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What You Should Know Before Copying Contracts from the Internet
by: Nina L. Kaufman, Esq.
Copying contracts from the Internet is a bit like wearing your old cousin's hand-me-down dresses . . . in order to walk into abee's nest (an incongruous image, I know): yes, you're "covered," but the style is outdated and they usually don't fit you well. Plus, they won't provide you with the protection you need for your particular purpose.

Most small businesses can't afford the Versace of contracts, and, frankly, it's often not necessary. Sometimes, Kmart will do nicely. However, when you download something for free, it's usually worth what you paid for it. Internet contracts need to be mended and altered to make sure they truly fit how you want to do business. But if you have limited experience in making clothing, you risk having the garment unravel at the seams if you try to do it yourself.

In the interest of saving money, you may have downloaded a
freebie contract from the Internet. But it's often what you don't know - and what's not included in the document -- that can hurt you. Internet contracts can be helpful resources for identifying issues for you to think about, but are usually not well thought out, nor are they tailored to the needs of your particular business. If an agreement is not drafted in your favor, it may not give you the flexibility and protection that you really need from your business relationships.

For example, I know of business owners who have formed limited liability companies (LLCs) and have downloaded their ownership agreements from the Internet. When "Jemma" got hers from a freebie Internet site, it looked long enough and comprehensive enough, so she and her co-owner (neither of whom are lawyers) signed it. Four months later, Jemma wanted to move to a different state to accommodate her husband's career path; plus, Jemma learned that she was pregnant. So the time was right to transition to her new stage of life. But her LLC agreement only allowed her to leave the business (1) if she had died (which she hadn't) or (2) as long as her co-owner agreed (which she didn't). In short, Jemma's agreement had no meaningful "exit strategy." And Jemma did not know that these were among the issues she needed to focus on in creating and signing such an agreement. There were a whole host of things that the LLC agreement did not include, such as how to deal with the client base that each owner brought to the business, how to place a dollar value on the intellectual property that each owner contributed, and how to leave the business should life changes (other than Jemma's death) arise. Jemma's agreement didn't cover any of these issues. In the face of an irate business partner and an insufficient agreement, Jemma found herself staring down the barrels of (1) a lengthy and expensive lawsuit to dissolve the business or (2) a less expensive (but more costly than it needed to have been) way to extricate herself from her business partner.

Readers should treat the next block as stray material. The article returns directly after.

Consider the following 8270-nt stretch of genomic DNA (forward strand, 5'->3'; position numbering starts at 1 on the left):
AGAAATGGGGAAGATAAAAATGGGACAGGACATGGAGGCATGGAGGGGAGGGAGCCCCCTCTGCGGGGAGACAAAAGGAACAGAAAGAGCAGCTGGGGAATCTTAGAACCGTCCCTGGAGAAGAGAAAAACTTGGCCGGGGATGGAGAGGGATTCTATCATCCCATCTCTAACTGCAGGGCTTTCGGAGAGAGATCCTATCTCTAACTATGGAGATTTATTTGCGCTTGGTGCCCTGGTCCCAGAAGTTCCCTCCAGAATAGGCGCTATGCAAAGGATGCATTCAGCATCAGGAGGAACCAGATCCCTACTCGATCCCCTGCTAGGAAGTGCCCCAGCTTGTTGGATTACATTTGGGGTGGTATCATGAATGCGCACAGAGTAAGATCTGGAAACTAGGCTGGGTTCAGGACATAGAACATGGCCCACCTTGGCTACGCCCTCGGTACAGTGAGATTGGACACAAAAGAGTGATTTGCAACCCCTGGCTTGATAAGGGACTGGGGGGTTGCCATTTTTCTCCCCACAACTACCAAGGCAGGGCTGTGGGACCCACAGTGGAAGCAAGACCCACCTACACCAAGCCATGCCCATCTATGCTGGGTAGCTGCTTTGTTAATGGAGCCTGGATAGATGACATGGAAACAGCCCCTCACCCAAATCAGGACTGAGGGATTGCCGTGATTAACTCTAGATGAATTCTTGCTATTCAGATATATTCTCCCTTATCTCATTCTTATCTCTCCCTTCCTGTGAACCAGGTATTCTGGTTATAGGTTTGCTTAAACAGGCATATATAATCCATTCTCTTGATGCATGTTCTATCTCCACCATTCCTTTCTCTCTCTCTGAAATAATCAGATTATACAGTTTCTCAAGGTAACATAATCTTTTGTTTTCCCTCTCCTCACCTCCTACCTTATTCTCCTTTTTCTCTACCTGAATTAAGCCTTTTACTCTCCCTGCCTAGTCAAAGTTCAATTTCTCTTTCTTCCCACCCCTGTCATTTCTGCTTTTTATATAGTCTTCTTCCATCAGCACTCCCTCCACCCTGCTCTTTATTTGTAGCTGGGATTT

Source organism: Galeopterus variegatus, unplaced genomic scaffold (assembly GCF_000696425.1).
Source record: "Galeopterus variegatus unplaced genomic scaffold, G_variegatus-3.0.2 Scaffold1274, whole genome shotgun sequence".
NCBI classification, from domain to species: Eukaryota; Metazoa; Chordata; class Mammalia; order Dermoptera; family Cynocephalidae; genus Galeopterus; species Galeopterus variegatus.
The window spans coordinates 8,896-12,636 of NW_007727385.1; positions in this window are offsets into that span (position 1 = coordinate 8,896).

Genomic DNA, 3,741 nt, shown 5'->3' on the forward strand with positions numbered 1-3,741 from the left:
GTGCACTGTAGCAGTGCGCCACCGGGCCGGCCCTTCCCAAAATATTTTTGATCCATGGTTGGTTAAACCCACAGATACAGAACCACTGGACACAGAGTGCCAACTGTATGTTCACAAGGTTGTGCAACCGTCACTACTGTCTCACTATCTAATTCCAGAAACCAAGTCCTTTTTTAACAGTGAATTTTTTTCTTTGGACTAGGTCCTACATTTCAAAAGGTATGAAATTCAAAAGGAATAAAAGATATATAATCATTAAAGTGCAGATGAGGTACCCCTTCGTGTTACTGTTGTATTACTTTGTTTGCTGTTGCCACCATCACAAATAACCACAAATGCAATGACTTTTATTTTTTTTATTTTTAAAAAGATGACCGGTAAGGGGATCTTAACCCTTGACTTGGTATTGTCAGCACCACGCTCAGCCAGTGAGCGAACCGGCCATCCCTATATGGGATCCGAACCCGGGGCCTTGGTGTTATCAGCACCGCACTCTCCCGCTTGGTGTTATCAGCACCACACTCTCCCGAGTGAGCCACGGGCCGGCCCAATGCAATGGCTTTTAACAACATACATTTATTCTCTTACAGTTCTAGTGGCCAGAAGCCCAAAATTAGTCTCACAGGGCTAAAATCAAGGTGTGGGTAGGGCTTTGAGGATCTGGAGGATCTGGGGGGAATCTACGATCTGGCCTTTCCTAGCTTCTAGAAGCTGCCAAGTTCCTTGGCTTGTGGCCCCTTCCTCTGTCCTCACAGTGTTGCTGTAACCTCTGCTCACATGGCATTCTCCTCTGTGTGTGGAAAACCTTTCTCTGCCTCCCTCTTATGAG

Similar things can happen with even the simplest of contracts
with your customers. Download from the Internet all you like, but recognize that the document you copy (1) may not reflect the most recent changes in the law (how will you know? - ask a lawyer!); (2) may contain provisions that are harmful to your business (or omit ones that could help you), and (3) may not properly reflect how you want to do business with your customers. Internet contracts may raise some of the important issues, without a doubt. But they don't necessarily deal with the specific issues of your situation. In short, when downloading from the Internet: "one size fits all" usually means that "one size fits none."

How to avoid this pitfall: ideally, by working with an attorney
who really understands the legal issues that small businesses
face. Although some entrepreneurs may try to economize with a do-it-yourself approach, they often end up costing themselves more because they are not trained, as attorneys are, to spot the issues and problems that can harm them. Taking the time to find a lawyer who meets your needs is one of the best investments you will ever make in the growth of your business. Find out more about how to hire and work with attorneys - and keep your costs down - by listening to the free audio class available through With the help of your lawyer, you can start to make the smart decisions that will protect your company and save you money!

About the author:
Nina L. Kaufman, Esq., is a small business attorney and the founder of Wise Counsel Press LLC. To sign up for their FREE how-to articles and FREE audio class, visit

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